Model S

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2017 Tesla Model S Overview

Tesla may be famous for “upgrading” its existing electric cars with over-the-air software updates, but new model years can still bring major changes—even for a nontraditional automaker. The 2017 Model S gets updated taillights and adaptive LED headlights, but the biggest visual change to this all-electric sedan is right up front, with the deletion of a grille in favor of a nose reminiscent of the Model X’s. The update makes sense—after all, electric cars don’t have the same air-intake requirements as their gasoline counterparts.

For 2017, Tesla has upgraded the Model S’s charger from 40 to 48 amps, which tops off the battery with 29 miles of charge per hour. A $1,500 High-Amperage Charger Upgrade ($1,900 after delivery) can also be added to increase the onboard charger to 72 amps. When used on an appropriate circuit, it gives the Model S 52 miles of charge per hour.

Aside from charging and looks, however, most things Tesla aficionados love about the Model S remain the same—like its three powertrain choices. The rear-wheel-drive (RWD) 60 and 75 trims both get a single rear electric motor to drive the rear wheels. The 60 starts at $68,000 and has a 210-mile range, while the 75 offers a 249-mile range and sells for $74,500. Both trims come with the same 75-kWh battery, although the 60’s is limited to 60 kWh but can be “unlocked” for $8,500 (before delivery).

The all-wheel-drive (AWD) Model S 60D, 75D, and 90D trims are outfitted with dual electric motors at the front and rear to drive both sets of wheels. Paradoxically, Tesla’s motor setup allows for better range and acceleration with the addition of this second motor. Again, the 60D ($73,000) receives the same battery as the 75D ($79,500) for ranges of 218 miles and 259 miles, respectively. The 90D ($89,500) features a 90-kWh battery, which allows it a 4.2-second 0-to-60 time (up from the 60D and 75D’s already quick 5.2 seconds) and a 294-mile range.

The range-topping AWD Model S P100D trim ($134,500) includes a standard motor up front and a high-performance motor at the rear, as well as a 100-kWh battery pack. This setup comes standard with a Ludicrous Speed Upgrade, a setting that rockets the vehicle to 60 mph in an astounding 2.5 seconds. The P100D’s big battery gives it an EPA-rated range of 315 miles as well, making the Model S the first electric car with an official range of over 300 miles.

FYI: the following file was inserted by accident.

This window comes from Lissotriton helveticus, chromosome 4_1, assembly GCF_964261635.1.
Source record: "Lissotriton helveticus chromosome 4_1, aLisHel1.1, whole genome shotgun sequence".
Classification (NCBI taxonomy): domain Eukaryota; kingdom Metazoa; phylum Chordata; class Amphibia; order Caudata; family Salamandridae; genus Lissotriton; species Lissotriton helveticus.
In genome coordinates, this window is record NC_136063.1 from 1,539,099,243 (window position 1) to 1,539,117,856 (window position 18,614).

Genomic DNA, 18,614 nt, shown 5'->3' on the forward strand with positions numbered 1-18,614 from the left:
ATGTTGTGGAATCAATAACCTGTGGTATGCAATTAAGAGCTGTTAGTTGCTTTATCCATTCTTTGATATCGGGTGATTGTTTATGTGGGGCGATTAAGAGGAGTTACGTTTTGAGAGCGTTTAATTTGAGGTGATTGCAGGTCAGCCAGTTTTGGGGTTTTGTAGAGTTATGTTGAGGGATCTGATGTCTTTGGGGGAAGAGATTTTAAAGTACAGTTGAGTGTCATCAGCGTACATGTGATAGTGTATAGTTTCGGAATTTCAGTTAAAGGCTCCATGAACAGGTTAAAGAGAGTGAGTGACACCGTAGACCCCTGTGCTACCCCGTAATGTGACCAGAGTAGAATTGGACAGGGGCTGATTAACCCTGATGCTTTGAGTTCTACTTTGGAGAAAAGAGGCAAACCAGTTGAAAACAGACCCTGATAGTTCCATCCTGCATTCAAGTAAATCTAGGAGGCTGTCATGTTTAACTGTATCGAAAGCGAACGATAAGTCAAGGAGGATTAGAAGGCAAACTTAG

The tech aboard the Model S isn’t just about emissions and speed, however. While prior Teslas came with autopilot and a semi-autonomous Enhanced Autopilot system, all new models will feature the hardware and software necessary for completely autonomous driving via Enhanced Autopilot or a Full Self-Driving system. That’s possible thanks to an 8-camera setup, 12 new ultrasonic sensors, a forward-facing radar, and an upgraded onboard computer. Although Tesla claims that the 2017 Model S is capable of driving itself, each vehicle’s specific abilities will depend on software updates and government regulations. The Enhanced Autopilot system will be able to change lanes automatically, merge from one highway to another, exit highways, and self-park. Enabling it will cost $5,000 (or $6,000 after delivery), and it will be pushed to the car as an over-the-air software update. When it becomes available, Full Self-Driving will cost an additional $3,000 to unlock ($4,000 after delivery).

Whether they decide to drive it themselves or not, buyers can outfit their Model S with an extensive list of options. The $3,500 Premium Upgrades package adds a HEPA air-filtration system with a “Bioweapon Defense Mode” that can filter out deadly pathogens. Less ominous features include premium ventilated front seats, LED fog lights, turning LED headlights, leather accents, Alcantara dashboard trim, lighted door handles, and a power liftgate.

A $2,500 Smart Air suspension, which is standard on the Model S P100D trim, automatically adjusts the ride height—and remembers manual settings based on GPS coordinates. The $1,000 Subzero Weather package adds a heated steering wheel and seats, wiper blade defrosters, and heated washer nozzles. The $2,500 Ultra-High-Fidelity Sound package includes a 12-speaker sound system with a subwoofer—and SiriusXM satellite radio, if the buyer opts for a sunroof. Additionally, 2 rear-facing seats for children that fold flat when not in use can be added for $4,000.


A member of the New England Motor Press Association who has owned everything from a Town Car to a Prius, Keith has contributed automotive coverage to outlets including Wired, Car & Driver, and USA Today.

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